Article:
Nutrition

Serving: 1serving | Calories: 84kcal | Carbohydrates: 18.5g | Protein: 1.7g | Fat: 0.2g | Sodium: 10mg | Potassium: 30mg | Fiber: 0.3g | Calcium: 15mg | Iron: 1mg

If you give this recipe a try, let us know! Leave a comment, rate it (once you’ve tried it), and take a picture and tag it @omnivorescookbook on Instagram! I’d love to see what you come up with.

Other homestyle comfort food

Lilja Walter is a part of the Omnivore’s Cookbook team and worked closely with Maggie to develop and test this recipe.

Disclosure

Omnivore's Cookbook is a participant in the Amazon Services LLC Associates Program, an affiliate advertising program designed to provide a means for sites to earn advertising fees by advertising and linking to amazon.com.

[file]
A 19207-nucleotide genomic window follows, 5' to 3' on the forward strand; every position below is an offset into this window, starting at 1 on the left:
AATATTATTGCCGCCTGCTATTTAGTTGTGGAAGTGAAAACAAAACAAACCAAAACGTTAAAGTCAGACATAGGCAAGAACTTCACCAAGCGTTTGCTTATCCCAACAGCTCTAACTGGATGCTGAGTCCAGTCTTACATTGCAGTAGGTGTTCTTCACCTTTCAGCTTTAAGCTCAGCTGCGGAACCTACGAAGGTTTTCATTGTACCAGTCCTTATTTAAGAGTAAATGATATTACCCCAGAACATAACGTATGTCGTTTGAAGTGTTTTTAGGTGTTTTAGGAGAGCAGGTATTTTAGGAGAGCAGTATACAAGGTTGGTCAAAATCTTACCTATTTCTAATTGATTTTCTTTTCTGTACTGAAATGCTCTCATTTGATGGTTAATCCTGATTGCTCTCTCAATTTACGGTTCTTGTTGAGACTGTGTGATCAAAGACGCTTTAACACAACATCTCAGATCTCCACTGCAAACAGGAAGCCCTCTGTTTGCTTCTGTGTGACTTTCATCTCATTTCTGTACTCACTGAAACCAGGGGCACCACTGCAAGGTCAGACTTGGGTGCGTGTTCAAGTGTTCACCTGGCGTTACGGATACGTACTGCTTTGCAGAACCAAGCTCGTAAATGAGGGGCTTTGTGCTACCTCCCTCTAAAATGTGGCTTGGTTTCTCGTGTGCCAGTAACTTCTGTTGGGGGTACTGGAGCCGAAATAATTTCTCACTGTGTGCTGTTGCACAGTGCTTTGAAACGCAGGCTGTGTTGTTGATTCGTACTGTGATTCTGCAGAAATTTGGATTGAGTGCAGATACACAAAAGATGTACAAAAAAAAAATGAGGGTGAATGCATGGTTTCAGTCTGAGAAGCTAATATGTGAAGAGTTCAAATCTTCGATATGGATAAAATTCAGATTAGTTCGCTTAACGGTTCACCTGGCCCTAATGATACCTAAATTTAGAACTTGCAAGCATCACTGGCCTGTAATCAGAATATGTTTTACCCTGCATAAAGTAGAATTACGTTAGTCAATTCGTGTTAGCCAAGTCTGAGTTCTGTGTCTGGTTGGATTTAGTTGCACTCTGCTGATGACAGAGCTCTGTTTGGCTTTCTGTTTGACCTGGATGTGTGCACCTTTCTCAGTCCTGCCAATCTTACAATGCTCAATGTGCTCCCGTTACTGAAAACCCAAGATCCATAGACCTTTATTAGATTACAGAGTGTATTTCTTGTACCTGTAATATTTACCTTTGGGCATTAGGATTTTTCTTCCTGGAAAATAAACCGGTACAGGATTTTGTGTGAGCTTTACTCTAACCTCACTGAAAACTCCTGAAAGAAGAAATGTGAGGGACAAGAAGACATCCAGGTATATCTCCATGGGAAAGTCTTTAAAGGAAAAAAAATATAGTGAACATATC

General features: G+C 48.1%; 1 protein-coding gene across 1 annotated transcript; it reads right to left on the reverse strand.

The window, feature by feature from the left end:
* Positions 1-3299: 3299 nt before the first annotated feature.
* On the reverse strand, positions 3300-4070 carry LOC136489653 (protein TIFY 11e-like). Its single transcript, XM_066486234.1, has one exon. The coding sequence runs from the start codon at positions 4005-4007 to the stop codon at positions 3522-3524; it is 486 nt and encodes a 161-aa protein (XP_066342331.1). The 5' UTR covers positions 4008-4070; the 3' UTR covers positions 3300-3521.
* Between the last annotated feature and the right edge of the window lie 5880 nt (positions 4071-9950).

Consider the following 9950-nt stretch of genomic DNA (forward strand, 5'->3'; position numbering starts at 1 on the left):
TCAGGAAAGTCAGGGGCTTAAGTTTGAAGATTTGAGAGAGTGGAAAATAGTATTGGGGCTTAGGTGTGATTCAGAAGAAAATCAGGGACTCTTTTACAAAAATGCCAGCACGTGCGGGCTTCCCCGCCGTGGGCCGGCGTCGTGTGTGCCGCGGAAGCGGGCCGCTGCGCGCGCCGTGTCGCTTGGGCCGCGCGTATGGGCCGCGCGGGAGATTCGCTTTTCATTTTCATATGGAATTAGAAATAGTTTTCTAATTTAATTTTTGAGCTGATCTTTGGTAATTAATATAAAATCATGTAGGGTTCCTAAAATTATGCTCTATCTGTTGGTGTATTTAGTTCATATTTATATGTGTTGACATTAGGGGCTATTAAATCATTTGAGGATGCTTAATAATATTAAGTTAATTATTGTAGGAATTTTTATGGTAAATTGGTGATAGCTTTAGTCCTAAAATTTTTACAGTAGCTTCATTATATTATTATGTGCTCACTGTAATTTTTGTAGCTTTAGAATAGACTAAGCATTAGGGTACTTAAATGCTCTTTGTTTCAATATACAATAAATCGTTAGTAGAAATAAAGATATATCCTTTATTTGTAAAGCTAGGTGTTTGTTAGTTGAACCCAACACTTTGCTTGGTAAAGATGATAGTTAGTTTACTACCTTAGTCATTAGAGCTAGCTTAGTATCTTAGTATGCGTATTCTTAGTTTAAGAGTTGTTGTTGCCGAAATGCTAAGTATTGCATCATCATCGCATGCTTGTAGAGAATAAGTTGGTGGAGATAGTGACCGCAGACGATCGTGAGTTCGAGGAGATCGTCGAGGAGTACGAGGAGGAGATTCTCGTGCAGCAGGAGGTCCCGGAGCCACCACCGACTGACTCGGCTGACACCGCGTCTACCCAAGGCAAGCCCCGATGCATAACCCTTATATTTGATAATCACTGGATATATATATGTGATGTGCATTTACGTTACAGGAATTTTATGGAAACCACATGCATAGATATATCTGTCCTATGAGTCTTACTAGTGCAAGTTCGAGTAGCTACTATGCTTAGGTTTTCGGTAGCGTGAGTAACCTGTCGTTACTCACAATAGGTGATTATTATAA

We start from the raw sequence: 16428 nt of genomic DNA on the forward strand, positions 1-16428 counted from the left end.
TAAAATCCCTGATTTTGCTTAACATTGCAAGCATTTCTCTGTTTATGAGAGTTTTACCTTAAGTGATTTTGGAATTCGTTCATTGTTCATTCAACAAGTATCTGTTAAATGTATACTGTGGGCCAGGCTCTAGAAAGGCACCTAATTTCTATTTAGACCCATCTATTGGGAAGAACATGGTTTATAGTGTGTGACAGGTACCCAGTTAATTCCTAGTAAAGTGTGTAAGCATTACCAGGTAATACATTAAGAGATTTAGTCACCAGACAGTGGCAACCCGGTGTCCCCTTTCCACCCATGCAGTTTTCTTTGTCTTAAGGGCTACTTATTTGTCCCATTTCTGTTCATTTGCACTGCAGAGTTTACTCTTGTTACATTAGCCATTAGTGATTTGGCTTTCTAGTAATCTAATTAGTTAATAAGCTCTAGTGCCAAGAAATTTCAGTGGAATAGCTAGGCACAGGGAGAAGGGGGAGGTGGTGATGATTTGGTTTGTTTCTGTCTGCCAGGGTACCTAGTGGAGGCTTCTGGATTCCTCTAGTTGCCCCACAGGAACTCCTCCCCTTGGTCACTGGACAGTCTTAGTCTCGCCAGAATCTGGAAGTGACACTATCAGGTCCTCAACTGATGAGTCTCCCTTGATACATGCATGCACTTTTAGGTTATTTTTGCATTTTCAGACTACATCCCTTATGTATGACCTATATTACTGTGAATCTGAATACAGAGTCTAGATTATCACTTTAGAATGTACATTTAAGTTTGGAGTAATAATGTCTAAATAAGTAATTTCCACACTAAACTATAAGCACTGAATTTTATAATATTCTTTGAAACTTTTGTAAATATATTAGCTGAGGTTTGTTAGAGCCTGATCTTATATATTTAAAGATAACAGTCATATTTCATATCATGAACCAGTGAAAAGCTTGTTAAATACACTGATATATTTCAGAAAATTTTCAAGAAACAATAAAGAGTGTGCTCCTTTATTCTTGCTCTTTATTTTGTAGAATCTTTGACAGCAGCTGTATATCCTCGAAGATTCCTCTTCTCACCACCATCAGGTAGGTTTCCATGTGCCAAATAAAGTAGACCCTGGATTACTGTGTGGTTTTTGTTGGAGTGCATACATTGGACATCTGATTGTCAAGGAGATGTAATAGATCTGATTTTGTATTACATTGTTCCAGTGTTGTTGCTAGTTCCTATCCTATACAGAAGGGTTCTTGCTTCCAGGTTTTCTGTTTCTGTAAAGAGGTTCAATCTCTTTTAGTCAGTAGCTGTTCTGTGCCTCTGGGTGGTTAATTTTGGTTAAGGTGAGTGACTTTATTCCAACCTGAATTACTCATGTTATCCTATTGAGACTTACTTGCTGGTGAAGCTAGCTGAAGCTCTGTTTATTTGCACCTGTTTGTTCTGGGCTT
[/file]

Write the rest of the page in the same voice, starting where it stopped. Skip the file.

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Meet Maggie

Hi I'm Maggie Zhu! Welcome to my site about modern Chinese cooking - including street food, family recipes, and restaurant dishes. I take a less labor-intensive approach while maintaining the taste and look of the dish. I am originally from Beijing, and now cook from my New York kitchen.

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4 thoughts on “How to Make Congee (Plain Congee, 白粥)

  1. Athena

    My rice cooker has a porridge option, it’s supposed to be able to make congee, although I’ve never tried it. Can I use the same water-rice ratio as for the instant pot method?

    Reply
    1. Maggie Post author

      You definitely can use a rice cooker to cook congee if it comes with the setting. Does it have water mark inside of the pot (many rice cooker does). If yes, you should use the water ratio that comes with the rice cooker. If not, the water ratio should be closer to the Instant pot ratio.

      Reply